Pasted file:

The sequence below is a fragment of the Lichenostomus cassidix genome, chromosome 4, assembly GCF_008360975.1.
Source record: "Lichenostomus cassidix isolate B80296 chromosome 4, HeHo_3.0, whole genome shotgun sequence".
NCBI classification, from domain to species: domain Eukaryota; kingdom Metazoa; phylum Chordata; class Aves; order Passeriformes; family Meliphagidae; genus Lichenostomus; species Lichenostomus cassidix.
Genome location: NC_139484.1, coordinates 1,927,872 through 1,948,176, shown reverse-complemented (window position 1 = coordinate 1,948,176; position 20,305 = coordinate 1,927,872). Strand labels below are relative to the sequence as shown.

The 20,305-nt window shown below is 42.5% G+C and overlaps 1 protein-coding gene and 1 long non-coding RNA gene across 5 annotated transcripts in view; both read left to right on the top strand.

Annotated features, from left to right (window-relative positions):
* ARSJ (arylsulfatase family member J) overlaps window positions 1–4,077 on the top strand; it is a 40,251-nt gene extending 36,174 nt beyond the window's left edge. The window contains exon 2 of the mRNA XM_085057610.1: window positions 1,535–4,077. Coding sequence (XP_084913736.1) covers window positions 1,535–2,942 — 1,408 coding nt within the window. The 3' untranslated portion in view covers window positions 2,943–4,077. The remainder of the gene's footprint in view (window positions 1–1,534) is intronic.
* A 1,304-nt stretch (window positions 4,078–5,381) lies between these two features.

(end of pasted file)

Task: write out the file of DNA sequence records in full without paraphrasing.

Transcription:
The sequence below is a fragment of the Lichenostomus cassidix genome, chromosome 4, assembly GCF_008360975.1.
Source record: "Lichenostomus cassidix isolate B80296 chromosome 4, HeHo_3.0, whole genome shotgun sequence".
NCBI classification, from domain to species: domain Eukaryota; kingdom Metazoa; phylum Chordata; class Aves; order Passeriformes; family Meliphagidae; genus Lichenostomus; species Lichenostomus cassidix.
Genome location: NC_139484.1, coordinates 1,927,872 through 1,948,176, shown reverse-complemented (window position 1 = coordinate 1,948,176; position 20,305 = coordinate 1,927,872). Strand labels below are relative to the sequence as shown.

The 20,305-nt window shown below is 42.5% G+C and overlaps 1 protein-coding gene and 1 long non-coding RNA gene across 5 annotated transcripts in view; both read left to right on the top strand.

Annotated features, from left to right (window-relative positions):
* ARSJ (arylsulfatase family member J) overlaps window positions 1–4,077 on the top strand; it is a 40,251-nt gene extending 36,174 nt beyond the window's left edge. The window contains exon 2 of the mRNA XM_085057610.1: window positions 1,535–4,077. Coding sequence (XP_084913736.1) covers window positions 1,535–2,942 — 1,408 coding nt within the window. The 3' untranslated portion in view covers window positions 2,943–4,077. The remainder of the gene's footprint in view (window positions 1–1,534) is intronic.
* A 1,304-nt stretch (window positions 4,078–5,381) lies between these two features.